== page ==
The ISC seised the occasion to question the correctness of such distinction, stating that

Appare[…] indebitamente riduttivo confinare la categoria dello jus cogens alla sua sola protata sostanziale, ignorando che la sua effettività concreta si misura proprio alla stregua delle conseguenza giuridiche che derivano dalla violazione delle norme imperative. [It appears unduly restrictive to confine jus cogens rules within their substantive scope. Such operation would disregard the fact that their practical efficiency is depending precisely on the legal consequences attached to the violation of peremptory norms.]

The Italian judges, in addition, noted that this distinction ends up promoting impunity and attracting crimes against humanity in the category of acts jure imperii, providing them with undeserved protection. This notwithstanding, the ISC acknowledged the undisputed authoritativeness of the ICJ’s decision, and the isolation of its own position in Europe. It took cognisance that the rationale of State immunity is to preserve sovereignty, and that – as of now – no act whatsoever can be considered serious enough to put this preservation into doubt.

Before admitting defeat, the ISC also took the chance to provide a “friendlier” reading of the ICJ’s judgment. According to this interpretation, the ICJ itself, far from disavowing the convincingness of the principles declared in the 2004 and 2008 decisions of the ISC, limited itself to register the lack of agreement thereon, and acknowledged that the ISC was legitimately bringing a contribution to “to the emergence of a rule shaping the immunity of the foreign State” in international law. The Italian decisions were therefore seen as an attempt to bring about a change in the law, which was “inspired by the principles of legal civilization”. However, the lack of consensus surrounding the Italian position could only lead to the discontinuation of the case-law it had generated.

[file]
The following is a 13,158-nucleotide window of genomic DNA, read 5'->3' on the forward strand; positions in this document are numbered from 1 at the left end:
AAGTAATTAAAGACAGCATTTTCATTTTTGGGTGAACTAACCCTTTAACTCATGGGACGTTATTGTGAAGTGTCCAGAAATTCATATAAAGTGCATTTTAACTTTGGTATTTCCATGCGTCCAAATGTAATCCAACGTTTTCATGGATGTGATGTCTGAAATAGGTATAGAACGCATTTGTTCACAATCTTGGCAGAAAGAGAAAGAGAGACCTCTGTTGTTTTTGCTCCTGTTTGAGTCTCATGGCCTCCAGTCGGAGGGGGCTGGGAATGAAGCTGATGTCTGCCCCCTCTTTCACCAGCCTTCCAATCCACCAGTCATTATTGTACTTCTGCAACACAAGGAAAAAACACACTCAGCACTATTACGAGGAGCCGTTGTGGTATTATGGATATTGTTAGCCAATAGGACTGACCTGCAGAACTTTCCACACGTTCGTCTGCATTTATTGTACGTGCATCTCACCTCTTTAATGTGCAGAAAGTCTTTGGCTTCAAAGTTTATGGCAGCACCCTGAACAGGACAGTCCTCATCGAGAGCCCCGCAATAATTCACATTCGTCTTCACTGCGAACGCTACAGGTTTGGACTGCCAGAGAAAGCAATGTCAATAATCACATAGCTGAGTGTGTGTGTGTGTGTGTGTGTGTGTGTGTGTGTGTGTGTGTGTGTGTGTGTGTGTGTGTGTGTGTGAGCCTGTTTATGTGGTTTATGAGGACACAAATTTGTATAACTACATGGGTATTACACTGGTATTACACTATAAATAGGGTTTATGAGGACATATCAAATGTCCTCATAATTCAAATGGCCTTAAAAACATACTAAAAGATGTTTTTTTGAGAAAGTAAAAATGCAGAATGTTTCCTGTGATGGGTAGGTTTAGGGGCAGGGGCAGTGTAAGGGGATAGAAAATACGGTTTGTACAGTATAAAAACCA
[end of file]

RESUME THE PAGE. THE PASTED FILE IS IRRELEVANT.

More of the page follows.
As for the impact of the ICJ’s decision on the proceedings at hand, the ISC noted that Italy had incurred international responsibility for the acts of its judiciary, and had been ordered to restore the status quo antea, regardless of the means chosen to that aim, and irrespective of the finality of the domestic judgments already delivered.

The Court, with a slight and involuntary comic effect, declared that it had no direct obligation to follow the ICJ’s decision, but it would agree to do so spontaneously, not to aggravate Italy’s position at the international level, and to issue a judgment “reflecting the current status of international law”. It also conceded that it would not be a problem for Italy to implement the ICJ’s decision through the adoption of a statute. It had been argued that such statute might be unconstitutional ab origine, because it would be at variance with the international custom limiting State immunity from civil jurisdiction in the case of crimes against humanity – and international customs enjoy a quasi-constitutional rank in the domestic order (under Art. 10 of the Constitution). However, since it had been conclusively clarified that such international custom, in fact, does not (yet?) exist, the question of constitutionality could not arise in the first place.

The ISC, net of all the dicta aimed at explaining why it still believed to be sort-of-right, has displayed a remarkable degree of deference to the authority of the ICJ, on an issue of considerable political weight. In so doing, it had to swallow its pride and grant immunity to Germany, but the result is uplifting: Italy is a good citizen of the international community, and its State organs are aware of the obligations it has entered in. Far from creating a schizophrenic situation like those of the Avena and LaGrand cases (if you don’t remember the details, I recommend this article), the Italian judiciary acted responsibly and spared Italy from further troubles at the international level.